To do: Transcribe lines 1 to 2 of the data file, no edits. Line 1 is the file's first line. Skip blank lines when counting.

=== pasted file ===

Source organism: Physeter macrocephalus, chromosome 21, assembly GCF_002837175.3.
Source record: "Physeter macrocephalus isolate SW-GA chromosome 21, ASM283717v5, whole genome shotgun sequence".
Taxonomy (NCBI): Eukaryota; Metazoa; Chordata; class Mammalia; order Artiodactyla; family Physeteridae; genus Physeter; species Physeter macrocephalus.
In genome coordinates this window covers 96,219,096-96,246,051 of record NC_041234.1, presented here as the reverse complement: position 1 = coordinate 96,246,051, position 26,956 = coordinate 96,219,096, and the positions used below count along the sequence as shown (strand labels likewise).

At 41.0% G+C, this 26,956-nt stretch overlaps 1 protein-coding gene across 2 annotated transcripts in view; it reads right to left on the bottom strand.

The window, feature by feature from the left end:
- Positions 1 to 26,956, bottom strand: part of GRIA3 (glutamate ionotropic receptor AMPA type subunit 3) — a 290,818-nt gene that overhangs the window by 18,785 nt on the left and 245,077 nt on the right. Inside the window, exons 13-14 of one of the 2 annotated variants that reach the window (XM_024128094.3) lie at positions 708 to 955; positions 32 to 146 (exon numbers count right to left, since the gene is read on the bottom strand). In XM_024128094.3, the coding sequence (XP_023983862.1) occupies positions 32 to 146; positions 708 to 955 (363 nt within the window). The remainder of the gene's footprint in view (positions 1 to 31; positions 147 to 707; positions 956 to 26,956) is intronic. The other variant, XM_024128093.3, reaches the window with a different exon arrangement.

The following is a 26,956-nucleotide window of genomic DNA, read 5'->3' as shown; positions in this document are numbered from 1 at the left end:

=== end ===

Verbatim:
Source organism: Physeter macrocephalus, chromosome 21, assembly GCF_002837175.3.
Source record: "Physeter macrocephalus isolate SW-GA chromosome 21, ASM283717v5, whole genome shotgun sequence".